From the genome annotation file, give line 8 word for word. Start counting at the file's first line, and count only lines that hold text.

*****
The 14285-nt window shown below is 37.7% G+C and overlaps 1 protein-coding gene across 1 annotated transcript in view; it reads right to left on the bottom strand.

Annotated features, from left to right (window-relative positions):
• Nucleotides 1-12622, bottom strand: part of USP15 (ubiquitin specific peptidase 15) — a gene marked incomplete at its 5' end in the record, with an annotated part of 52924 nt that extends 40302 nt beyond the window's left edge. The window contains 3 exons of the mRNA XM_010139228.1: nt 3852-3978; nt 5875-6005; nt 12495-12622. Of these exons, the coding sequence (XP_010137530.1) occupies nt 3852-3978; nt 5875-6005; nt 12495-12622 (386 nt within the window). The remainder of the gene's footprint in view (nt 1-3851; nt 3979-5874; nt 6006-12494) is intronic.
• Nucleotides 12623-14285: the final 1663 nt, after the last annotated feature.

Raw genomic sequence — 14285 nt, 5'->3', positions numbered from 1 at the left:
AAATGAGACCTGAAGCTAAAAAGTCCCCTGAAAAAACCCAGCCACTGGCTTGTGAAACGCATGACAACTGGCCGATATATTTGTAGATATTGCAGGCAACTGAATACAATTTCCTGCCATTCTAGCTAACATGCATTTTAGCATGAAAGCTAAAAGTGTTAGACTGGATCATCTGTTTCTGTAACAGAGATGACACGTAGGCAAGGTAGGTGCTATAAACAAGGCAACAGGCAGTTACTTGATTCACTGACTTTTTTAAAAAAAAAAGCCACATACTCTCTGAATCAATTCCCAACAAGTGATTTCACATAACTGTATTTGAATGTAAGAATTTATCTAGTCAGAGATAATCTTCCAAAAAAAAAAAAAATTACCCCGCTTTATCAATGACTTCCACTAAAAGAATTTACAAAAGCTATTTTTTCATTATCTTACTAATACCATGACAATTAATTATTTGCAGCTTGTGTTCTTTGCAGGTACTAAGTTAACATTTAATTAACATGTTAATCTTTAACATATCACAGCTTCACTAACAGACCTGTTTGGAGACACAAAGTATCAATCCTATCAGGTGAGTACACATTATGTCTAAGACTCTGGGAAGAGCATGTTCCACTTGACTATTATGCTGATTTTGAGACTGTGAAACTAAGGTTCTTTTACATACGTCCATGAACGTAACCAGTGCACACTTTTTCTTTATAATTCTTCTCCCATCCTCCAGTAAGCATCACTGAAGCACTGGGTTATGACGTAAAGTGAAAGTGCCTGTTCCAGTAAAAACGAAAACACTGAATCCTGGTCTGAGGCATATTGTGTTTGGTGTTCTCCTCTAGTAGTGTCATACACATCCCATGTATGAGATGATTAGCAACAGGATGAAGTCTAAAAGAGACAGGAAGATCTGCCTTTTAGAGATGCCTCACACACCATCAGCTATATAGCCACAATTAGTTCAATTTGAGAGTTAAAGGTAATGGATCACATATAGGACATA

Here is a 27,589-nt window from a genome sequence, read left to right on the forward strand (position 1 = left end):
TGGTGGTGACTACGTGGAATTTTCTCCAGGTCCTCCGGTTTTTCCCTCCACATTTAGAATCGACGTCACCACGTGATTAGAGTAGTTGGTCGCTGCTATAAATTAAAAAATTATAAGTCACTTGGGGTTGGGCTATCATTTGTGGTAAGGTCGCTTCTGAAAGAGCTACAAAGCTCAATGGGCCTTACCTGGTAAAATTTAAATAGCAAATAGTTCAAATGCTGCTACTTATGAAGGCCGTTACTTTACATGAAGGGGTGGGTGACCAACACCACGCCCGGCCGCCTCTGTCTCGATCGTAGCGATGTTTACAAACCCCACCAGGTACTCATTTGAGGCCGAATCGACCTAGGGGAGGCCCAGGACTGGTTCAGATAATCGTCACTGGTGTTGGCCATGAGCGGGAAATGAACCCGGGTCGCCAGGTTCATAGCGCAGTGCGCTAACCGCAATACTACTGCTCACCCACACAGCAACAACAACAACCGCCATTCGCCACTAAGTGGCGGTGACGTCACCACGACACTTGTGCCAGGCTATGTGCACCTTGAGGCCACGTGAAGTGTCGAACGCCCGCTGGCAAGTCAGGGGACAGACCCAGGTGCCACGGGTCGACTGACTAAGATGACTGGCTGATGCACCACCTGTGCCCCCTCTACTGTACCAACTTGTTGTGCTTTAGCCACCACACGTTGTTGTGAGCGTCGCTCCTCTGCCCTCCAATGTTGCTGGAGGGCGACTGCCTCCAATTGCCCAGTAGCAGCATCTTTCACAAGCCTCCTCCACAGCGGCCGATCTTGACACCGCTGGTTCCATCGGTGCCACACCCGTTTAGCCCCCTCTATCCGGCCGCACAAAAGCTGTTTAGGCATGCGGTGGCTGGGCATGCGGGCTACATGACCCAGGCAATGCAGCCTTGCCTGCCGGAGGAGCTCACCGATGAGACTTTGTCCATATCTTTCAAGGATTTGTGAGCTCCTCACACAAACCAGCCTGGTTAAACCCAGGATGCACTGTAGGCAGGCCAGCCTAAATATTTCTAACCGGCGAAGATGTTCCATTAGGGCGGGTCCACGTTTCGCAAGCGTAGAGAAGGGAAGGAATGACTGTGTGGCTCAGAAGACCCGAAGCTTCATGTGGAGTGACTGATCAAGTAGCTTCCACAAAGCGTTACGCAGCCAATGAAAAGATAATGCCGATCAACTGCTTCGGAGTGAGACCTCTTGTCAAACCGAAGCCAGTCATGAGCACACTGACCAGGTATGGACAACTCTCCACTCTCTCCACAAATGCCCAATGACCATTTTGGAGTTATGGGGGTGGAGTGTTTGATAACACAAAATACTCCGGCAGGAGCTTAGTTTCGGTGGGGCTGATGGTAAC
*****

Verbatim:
TGGTGGTGACTACGTGGAATTTTCTCCAGGTCCTCCGGTTTTTCCCTCCACATTTAGAATCGACGTCACCACGTGATTAGAGTAGTTGGTCGCTGCTATAAATTAAAAAATTATAAGTCACTTGGGGTTGGGCTATCATTTGTGGTAAGGTCGCTTCTGAAAGAGCTACAAAGCTCAATGGGCCTTACCTGGTAAAATTTAAATAGCAAATAGTTCAAATGCTGCTACTTATGAAGGCCGTTACTTTACATGAAGGGGTGGGTGACCAACACCACGCCCGGCCGCCTCTGTCTCGATCGTAGCGATGTTTACAAACCCCACCAGGTACTCATTTGAGGCCGAATCGACCTAGGGGAGGCCCAGGACTGGTTCAGATAATCGTCACTGGTGTTGGCCATGAGCGGGAAATGAACCCGGGTCGCCAGGTTCATAGCGCAGTGCGCTAACCGCAATACTACTGCTCACCCACACAGCAACAACAACAACCGCCATTCGCCACTAAGTGGCGGTGACGTCACCACGACACTTGTGCCAGGCTATGTGCACCTTGAGGCCACGTGAAGTGTCGAACGCCCGCTGGCAAGTCAGGGGACAGACCCAGGTGCCACGGGTCGACTGACTAAGATGACTGGCTGATGCACCACCTGTGCCCCCTCTACTGTACCAACTTGTTGTGCTTTAGCCACCACACGTTGTTGTGAGCGTCGCTCCTCTGCCCTCCAATGTTGCTGGAGGGCGACTGCCTCCAATTGCCCAGTAGCAGCATCTTTCACAAGCCTCCTCCACAGCGGCCGATCTTGACACCGCTGGTTCCATCGGTGCCACACCCGTTTAGCCCCCTCTATCCGGCCGCACAAAAGCTGTTTAGGCATGCGGTGGCTGGGCATGCGGGCTACATGACCCAGGCAATGCAGCCTTGCCTGCCGGAGGAGCTCACCGATGAGACTTTGTCCATATCTTTCAAGGATTTGTGAGCTCCTCACACAAACCAGCCTGGTTAAACCCAGGATGCACTGTAGGCAGGCCAGCCTAAATATTTCTAACCGGCGAAGATGTTCCATTAGGGCGGGTCCACGTTTCGCAAGCGTAGAGAAGGGAAGGAATGACTGTGTGGCTCAGAAGACCCGAAGCTTCATGTGGAGTGACTGATCAAGTAGCTTCCACAAAGCGTTACGCAGCCAATGAAAAGATAATGCCGATCAACTGCTTCGGAGTGAGACCTCTTGTCAAACCGAAGCCAGTCATGAGCACACTGACCAGGTATGGACAACTCTCCACTCTCTCCACAAATGCCCAATGACCATTTTGGAGTTATGGGGGTGGAGTGTTTGATAACACAAAATACTCCGGCAGGAGCTTAGTTTCGGTGGGGCTGATGGTAAC